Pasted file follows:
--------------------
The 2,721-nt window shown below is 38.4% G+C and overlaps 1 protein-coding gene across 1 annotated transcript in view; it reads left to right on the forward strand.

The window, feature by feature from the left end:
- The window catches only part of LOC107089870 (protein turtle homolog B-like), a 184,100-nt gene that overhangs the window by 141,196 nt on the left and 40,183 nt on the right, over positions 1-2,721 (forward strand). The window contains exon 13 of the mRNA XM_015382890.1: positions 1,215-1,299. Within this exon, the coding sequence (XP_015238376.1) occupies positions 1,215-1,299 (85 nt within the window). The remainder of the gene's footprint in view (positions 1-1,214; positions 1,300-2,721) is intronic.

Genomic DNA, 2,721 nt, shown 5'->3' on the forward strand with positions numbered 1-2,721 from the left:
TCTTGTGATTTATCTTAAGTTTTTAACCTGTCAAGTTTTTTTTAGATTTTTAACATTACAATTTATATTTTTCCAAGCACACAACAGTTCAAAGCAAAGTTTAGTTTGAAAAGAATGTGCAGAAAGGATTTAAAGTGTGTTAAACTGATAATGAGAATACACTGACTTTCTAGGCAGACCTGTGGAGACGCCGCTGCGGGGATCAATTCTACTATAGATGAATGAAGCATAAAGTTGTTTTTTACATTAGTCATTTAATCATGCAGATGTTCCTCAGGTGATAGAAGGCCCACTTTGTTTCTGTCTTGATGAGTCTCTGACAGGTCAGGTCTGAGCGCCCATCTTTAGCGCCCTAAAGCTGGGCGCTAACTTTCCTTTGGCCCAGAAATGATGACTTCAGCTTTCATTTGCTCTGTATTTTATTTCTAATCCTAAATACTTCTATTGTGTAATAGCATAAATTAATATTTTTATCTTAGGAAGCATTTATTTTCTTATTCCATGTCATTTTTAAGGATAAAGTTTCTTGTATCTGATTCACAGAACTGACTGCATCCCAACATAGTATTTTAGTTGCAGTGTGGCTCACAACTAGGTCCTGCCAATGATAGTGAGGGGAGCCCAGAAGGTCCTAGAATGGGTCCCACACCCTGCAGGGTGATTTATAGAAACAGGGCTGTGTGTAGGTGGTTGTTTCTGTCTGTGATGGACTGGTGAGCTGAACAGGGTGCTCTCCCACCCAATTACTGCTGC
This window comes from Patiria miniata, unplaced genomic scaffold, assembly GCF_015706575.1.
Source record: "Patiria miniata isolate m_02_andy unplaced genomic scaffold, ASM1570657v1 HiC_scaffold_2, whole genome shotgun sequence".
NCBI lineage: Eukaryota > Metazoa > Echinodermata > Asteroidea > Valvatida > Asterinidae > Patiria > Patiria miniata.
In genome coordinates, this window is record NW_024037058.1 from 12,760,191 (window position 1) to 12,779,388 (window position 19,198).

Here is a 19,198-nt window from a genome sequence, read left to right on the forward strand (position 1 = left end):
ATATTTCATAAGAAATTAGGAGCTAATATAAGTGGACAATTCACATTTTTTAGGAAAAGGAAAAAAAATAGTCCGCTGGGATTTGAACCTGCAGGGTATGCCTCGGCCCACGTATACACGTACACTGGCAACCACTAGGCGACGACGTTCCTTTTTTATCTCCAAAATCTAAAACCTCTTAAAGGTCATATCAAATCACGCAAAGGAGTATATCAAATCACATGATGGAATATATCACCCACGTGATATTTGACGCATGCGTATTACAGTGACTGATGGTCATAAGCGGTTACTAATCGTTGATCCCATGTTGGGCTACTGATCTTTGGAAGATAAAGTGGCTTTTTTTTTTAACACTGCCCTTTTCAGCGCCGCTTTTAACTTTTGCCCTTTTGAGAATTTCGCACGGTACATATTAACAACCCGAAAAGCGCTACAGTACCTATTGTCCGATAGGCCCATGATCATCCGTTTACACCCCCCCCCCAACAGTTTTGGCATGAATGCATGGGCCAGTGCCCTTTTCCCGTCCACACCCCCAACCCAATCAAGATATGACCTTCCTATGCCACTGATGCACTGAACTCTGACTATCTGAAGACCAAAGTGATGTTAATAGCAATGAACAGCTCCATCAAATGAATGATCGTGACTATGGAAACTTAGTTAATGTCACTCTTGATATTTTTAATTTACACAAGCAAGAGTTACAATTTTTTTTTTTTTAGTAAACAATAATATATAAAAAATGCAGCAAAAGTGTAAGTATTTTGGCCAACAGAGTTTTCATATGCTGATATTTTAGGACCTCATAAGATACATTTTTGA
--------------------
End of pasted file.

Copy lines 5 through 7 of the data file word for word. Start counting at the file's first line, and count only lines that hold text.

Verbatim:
TCTTGTGATTTATCTTAAGTTTTTAACCTGTCAAGTTTTTTTTAGATTTTTAACATTACAATTTATATTTTTCCAAGCACACAACAGTTCAAAGCAAAGTTTAGTTTGAAAAGAATGTGCAGAAAGGATTTAAAGTGTGTTAAACTGATAATGAGAATACACTGACTTTCTAGGCAGACCTGTGGAGACGCCGCTGCGGGGATCAATTCTACTATAGATGAATGAAGCATAAAGTTGTTTTTTACATTAGTCATTTAATCATGCAGATGTTCCTCAGGTGATAGAAGGCCCACTTTGTTTCTGTCTTGATGAGTCTCTGACAGGTCAGGTCTGAGCGCCCATCTTTAGCGCCCTAAAGCTGGGCGCTAACTTTCCTTTGGCCCAGAAATGATGACTTCAGCTTTCATTTGCTCTGTATTTTATTTCTAATCCTAAATACTTCTATTGTGTAATAGCATAAATTAATATTTTTATCTTAGGAAGCATTTATTTTCTTATTCCATGTCATTTTTAAGGATAAAGTTTCTTGTATCTGATTCACAGAACTGACTGCATCCCAACATAGTATTTTAGTTGCAGTGTGGCTCACAACTAGGTCCTGCCAATGATAGTGAGGGGAGCCCAGAAGGTCCTAGAATGGGTCCCACACCCTGCAGGGTGATTTATAGAAACAGGGCTGTGTGTAGGTGGTTGTTTCTGTCTGTGATGGACTGGTGAGCTGAACAGGGTGCTCTCCCACCCAATTACTGCTGC
This window comes from Patiria miniata, unplaced genomic scaffold, assembly GCF_015706575.1.
Source record: "Patiria miniata isolate m_02_andy unplaced genomic scaffold, ASM1570657v1 HiC_scaffold_2, whole genome shotgun sequence".